Soil Health in an Anthropogenic Landscape

Soil Health in an Anthropogenic Landscape



Pepper Julia Cantwell, Olivia P. Fenner, Ellise K. Westerheide


Presentation: 10:45 a.m.-12:00 p.m., Kennedy Union Ballroom

This project reflects research conducted as part of a course project designed to give students experience in the research process.

Course: BIO 459L



With the knowledge of roads being a man-made structure that can have important ecological effects, we were interested in how these structures can affect root growth and soil characteristics. By measuring root growth, soil moisture, and pH at varying distances from a paved road, we can learn how anthropogenic factors affect soil. It’s important to address these scientific questions at this time of civilization because we are encroaching on natural resources now more than ever before. Using a soil coring method, we can test pH and soil moisture levels, as well as collect and record any root samples captured in each core. From past research, an ideal soil moisture for the type of soil we are testing would be between 10-18 percent and with a neutral pH of around 7. High root growth generally indicates a healthy system, so that would be ideal too. We expect to see the amount of root growth and moisture increase as we get further away from the road, as well as the ideal pH starting to appear as samples are taken away from the road.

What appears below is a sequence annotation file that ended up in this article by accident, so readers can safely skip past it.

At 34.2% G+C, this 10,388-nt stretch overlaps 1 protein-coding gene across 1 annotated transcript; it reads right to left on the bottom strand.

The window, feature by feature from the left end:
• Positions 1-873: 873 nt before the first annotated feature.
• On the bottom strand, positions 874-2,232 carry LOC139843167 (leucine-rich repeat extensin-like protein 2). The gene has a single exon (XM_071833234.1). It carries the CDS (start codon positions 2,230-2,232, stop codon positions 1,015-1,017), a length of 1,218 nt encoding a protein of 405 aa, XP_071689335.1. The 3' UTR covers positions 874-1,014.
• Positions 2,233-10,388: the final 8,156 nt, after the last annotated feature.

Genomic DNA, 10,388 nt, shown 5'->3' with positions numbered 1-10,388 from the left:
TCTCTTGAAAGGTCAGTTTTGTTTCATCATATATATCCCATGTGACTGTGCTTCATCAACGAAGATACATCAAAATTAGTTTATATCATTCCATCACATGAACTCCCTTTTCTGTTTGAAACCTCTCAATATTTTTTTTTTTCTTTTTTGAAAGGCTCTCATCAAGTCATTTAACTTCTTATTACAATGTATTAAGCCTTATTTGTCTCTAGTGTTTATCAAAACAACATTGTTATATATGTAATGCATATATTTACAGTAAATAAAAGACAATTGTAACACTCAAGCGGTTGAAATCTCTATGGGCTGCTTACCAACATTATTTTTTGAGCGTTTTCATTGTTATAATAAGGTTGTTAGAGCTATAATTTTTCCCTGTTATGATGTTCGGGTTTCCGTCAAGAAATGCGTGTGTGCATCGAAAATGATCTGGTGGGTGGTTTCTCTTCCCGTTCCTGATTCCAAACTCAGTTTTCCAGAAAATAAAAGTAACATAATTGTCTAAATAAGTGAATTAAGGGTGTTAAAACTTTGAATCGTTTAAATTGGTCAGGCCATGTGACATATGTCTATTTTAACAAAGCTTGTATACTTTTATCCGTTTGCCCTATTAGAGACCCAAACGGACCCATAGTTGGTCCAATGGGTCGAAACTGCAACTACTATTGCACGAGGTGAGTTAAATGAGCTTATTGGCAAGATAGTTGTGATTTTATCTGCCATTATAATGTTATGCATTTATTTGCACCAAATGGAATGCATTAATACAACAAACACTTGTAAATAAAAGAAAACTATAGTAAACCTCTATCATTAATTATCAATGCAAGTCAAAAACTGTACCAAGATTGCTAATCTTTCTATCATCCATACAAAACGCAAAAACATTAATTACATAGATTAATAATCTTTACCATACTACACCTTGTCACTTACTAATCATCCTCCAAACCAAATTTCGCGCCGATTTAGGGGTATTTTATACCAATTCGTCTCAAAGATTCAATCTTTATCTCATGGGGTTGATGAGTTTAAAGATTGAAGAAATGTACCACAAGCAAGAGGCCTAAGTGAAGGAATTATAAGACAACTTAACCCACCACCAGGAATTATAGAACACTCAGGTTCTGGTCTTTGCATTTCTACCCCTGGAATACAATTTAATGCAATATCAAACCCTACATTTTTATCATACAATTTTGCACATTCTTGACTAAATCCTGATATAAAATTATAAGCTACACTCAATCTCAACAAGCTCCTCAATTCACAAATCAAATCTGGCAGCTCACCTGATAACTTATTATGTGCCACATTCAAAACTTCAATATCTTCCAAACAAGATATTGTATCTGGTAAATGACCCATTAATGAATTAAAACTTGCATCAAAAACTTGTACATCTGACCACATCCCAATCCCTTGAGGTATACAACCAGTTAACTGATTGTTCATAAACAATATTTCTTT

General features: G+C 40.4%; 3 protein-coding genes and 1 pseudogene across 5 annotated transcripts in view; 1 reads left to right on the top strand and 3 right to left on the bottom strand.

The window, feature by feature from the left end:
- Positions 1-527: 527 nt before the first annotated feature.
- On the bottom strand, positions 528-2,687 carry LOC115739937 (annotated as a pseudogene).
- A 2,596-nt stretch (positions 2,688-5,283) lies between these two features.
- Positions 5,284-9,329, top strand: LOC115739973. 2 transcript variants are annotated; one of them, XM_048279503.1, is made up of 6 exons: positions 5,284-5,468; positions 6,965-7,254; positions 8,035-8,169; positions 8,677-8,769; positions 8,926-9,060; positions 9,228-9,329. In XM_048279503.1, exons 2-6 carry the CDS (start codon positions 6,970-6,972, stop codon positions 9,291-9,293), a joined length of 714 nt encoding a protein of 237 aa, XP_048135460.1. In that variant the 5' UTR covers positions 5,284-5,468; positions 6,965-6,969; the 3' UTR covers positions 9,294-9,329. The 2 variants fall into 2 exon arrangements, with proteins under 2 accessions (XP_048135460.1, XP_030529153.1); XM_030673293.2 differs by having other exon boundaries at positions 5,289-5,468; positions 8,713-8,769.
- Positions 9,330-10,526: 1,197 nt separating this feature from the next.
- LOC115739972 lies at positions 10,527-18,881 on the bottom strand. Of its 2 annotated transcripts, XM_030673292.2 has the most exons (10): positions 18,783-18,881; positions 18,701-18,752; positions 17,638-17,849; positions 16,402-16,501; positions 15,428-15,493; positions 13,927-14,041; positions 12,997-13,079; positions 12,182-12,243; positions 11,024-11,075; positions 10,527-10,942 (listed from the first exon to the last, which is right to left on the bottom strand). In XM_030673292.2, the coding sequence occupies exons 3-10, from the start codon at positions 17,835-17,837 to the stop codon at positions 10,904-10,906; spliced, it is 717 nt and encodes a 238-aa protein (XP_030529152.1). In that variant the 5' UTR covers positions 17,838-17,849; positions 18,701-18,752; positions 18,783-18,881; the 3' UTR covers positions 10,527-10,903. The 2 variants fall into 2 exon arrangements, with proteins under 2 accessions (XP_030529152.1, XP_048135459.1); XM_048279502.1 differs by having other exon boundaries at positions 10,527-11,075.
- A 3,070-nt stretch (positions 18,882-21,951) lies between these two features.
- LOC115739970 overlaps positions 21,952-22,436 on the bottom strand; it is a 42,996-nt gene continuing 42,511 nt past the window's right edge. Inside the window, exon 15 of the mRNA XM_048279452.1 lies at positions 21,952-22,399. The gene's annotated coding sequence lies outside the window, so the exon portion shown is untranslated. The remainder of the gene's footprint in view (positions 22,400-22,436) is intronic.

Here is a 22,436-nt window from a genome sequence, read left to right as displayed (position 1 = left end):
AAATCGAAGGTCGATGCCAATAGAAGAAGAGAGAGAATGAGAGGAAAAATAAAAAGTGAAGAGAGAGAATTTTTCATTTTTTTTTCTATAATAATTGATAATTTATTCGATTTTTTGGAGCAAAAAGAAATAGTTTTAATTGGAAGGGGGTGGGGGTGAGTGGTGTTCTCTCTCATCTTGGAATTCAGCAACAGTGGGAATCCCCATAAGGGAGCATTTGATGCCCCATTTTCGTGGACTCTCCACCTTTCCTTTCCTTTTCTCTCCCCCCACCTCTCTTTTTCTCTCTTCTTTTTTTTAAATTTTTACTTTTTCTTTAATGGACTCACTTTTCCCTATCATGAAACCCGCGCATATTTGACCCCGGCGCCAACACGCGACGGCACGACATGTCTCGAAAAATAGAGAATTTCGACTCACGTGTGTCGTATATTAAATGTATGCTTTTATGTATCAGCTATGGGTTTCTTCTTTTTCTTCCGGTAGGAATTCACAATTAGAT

Publication Date


Project Designation

Course Project

Primary Advisor

Kathleen A. Kargl, Chelse M. Prather

Primary Advisor's Department



Stander Symposium project, College of Arts and Sciences

United Nations Sustainable Development Goals

Life on Land; Sustainable Cities and Communities

Soil Health in an Anthropogenic Landscape